Fundamental Principles of Young’s Communicative Democracy
A deliberative democracy is a form of government based on democratic principles where before decision-making is done, there is deliberation and debate over which is the best decision that is to progress. In this model, consensus is a major priority; hence, the final decision is reached after majority voting. In this model of democracy, deliberation is not free and fair of bias and ought to be information based.
The first principle of deliberative democracy is that before decision making is reached, the participants or the decision makers should have accurate and relevant information – this is what is required of them. This information could be garnered from the relevant subject at hand, through investigation and collection of data before being presented to the participants (Young 125). The second principle is that on deliberation, there should be a comparison and contrast of the different data and information available. Furthermore, all data should have its supporting evidence for it to pass the test (Kymlicks, Miller and Ryan 120).
Communicative Democracy versus Deliberative Democracy
Once the participants get the information and data, after they go through it and understand its ramifications and what it represents there is open dialogue. This concerns what the participants think about it and they debate before a final decision is reached. The third principle is that the information available should be from different circles and should be diverse instead of being from one source. This is the fundamental principle of communicative democracy (Young 132).
The participants should get as much information as possible on that subject. This aims to avoid bias, unlike in deliberative democracy, to ensure that they reach all levels available and they address the problem openly. The risk of getting information from only one area is that it may not cover the wishes of those people in different places experiencing the same problem. This is in communicative manner and the decision made will not be far-reaching.
The fourth principle of communicative democracies is that those involved should debate and weigh all the arguments brought forward and should not pass others as irrelevant. Participants should respect the views of others and seek to understand them instead of challenging the same. The communicative model of democracy seeks an open forum where each viewpoint is considered as well as the pros and cons of an argument before a final decision is made (Young 134).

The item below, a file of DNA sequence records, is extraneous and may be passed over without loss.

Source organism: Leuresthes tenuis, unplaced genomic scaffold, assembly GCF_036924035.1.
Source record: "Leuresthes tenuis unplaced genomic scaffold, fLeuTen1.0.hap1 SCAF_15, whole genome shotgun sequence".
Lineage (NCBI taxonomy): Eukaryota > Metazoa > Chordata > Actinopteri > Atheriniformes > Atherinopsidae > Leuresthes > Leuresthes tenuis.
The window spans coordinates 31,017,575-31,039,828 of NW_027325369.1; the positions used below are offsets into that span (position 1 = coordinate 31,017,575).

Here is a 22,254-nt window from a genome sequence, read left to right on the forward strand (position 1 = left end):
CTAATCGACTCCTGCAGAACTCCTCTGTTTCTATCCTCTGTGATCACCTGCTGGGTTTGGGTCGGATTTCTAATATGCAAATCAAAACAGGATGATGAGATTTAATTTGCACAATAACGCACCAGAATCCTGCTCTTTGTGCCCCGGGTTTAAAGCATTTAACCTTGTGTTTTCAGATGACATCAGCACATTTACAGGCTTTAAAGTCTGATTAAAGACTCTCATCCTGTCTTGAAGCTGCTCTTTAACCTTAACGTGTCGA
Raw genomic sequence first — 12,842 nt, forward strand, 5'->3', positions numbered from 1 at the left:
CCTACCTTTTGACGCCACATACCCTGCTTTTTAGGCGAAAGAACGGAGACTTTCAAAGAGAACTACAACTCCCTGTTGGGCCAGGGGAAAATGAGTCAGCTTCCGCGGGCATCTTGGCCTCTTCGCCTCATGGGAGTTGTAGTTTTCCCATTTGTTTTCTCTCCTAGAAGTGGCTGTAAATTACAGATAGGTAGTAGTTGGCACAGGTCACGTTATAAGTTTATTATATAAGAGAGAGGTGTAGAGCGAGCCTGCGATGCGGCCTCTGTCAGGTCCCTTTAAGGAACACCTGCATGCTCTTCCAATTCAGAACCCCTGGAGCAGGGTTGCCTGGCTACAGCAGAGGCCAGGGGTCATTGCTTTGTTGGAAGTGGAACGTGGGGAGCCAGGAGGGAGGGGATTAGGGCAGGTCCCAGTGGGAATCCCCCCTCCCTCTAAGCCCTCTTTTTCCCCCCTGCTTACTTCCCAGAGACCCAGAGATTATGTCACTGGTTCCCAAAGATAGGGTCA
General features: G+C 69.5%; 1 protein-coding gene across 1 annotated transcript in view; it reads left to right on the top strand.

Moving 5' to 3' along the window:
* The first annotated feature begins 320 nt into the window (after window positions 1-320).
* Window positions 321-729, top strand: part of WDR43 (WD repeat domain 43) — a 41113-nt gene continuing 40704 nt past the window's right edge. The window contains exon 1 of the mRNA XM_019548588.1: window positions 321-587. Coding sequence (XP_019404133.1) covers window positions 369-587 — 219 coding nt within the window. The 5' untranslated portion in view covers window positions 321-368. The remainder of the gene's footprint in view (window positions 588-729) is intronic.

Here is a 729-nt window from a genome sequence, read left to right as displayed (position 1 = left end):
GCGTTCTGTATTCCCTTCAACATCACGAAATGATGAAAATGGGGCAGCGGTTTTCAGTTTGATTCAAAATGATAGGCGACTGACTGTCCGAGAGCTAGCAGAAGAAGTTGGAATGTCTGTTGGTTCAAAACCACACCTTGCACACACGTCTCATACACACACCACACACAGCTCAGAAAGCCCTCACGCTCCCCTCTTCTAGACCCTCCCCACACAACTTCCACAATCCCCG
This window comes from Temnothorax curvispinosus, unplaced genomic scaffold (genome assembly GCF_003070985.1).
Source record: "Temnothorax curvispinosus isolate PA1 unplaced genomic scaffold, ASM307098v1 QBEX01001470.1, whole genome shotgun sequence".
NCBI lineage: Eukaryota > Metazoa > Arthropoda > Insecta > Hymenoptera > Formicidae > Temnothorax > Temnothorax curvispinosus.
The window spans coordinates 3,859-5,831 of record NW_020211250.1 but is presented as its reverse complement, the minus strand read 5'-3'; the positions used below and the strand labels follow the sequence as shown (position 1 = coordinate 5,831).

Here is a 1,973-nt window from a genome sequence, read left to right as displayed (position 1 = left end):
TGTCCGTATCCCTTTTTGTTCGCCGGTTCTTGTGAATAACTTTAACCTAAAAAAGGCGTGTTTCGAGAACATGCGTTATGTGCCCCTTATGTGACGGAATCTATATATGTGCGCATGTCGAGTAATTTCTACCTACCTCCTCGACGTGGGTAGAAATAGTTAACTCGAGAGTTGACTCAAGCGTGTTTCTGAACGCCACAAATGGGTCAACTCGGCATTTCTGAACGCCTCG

The fifth principle is that of equal consideration where the views brought forward are deliberated and decisions made based on evidence. In the deliberative model, it is the person who is bringing views forward all influential at the end of the debate. The communicative democracy seeks to avoid dictatorial tendencies and each party before the panel is assumed and held equal.
In decision-making, the decision made is binding since it has been deliberated and debated and time has been taken to reach the decision. Finally, all participants openly support or refuse the decision. The Republican model of democracy is not purely communicative as such since many a times they support decisions that are not informative. These have not been taken across the board, since these are Republicans views. However, many a times these are binding and they follow them to the end (Kymlicks, Miller and Ryan 89). The liberal model of democracy is more deliberative since they are open-minded to varying decisions and they are able to support different views, debate on them and come to a final decision.
Young’s communicative democracy advocates for a democracy that is more than deliberative and is representational (Kymlicks, Miller and Ryan 119). It is, instead, one that is inclusive and adaptable to the ever-changing scene of the political climate. Young argues that deliberative democracies are running out of time with decisions changing so often and deliberations are long and cumbersome. There is need for communicative democracies where decisions are inclusive of all the people and are communicated quickly. Communicative democracies help in making decisions timely, being able to change with changes in the landscape…
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